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anti-buckling vents: vents, either permanent or automatically opening (using, for example, rupture disks) in the event of a significant pressure differential across them, installed in non-spacetight bulkheads and deckheads to prevent them from behaving as de facto spacetight compartmentalizations while lacking the structural strength to serve in that role.

After a number of incidents in which decompressions caused by hull punctures and the resulting pressure differentials caused crumples and collapses of non-spacetight bulkheads, severing piping and cable runs passing through or along those bulkheads, anti-buckling vents became a standard component of celestime architecture.

(For this reason, it is important to immediately follow decompression procedures when the alarm sounds, whether or not the source of decompression appears to be in the current compartment.)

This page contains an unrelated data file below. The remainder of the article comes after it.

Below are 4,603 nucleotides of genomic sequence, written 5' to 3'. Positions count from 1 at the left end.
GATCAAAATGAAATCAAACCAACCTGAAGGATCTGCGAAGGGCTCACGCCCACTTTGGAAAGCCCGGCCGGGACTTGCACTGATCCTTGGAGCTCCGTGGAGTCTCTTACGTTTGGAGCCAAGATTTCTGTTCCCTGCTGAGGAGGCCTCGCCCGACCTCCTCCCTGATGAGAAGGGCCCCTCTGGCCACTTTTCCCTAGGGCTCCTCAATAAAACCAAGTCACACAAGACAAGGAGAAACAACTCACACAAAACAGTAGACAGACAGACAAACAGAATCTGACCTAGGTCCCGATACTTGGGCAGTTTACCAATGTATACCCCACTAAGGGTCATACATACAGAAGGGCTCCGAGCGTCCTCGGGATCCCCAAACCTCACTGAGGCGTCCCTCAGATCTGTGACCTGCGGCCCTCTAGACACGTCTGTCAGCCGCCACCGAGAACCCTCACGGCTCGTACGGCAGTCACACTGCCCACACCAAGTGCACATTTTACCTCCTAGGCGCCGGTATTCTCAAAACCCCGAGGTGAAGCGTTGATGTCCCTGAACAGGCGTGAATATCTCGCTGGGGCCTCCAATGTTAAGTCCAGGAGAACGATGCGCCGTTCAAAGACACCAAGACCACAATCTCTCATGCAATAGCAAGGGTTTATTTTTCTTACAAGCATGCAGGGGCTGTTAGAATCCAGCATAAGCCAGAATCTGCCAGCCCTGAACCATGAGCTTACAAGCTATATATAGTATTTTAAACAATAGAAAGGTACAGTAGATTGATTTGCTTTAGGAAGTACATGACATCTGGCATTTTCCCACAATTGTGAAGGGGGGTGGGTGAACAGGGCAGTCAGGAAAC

– A Space Traveler’s Dictionary

Notable Replies

  1. If decompression alarm sounds and you’re not urgently acting as if your compartment will breach at any moment, you’re the sort of takes-breathing-for-granted groundlubber that has no business crewing on a starship, and quite likely would be best transported as cryocargo.

  2. The intended audience for the Space Traveler’s Dictionary includes a lot of people who don’t live there and are thus still in need of learnings.

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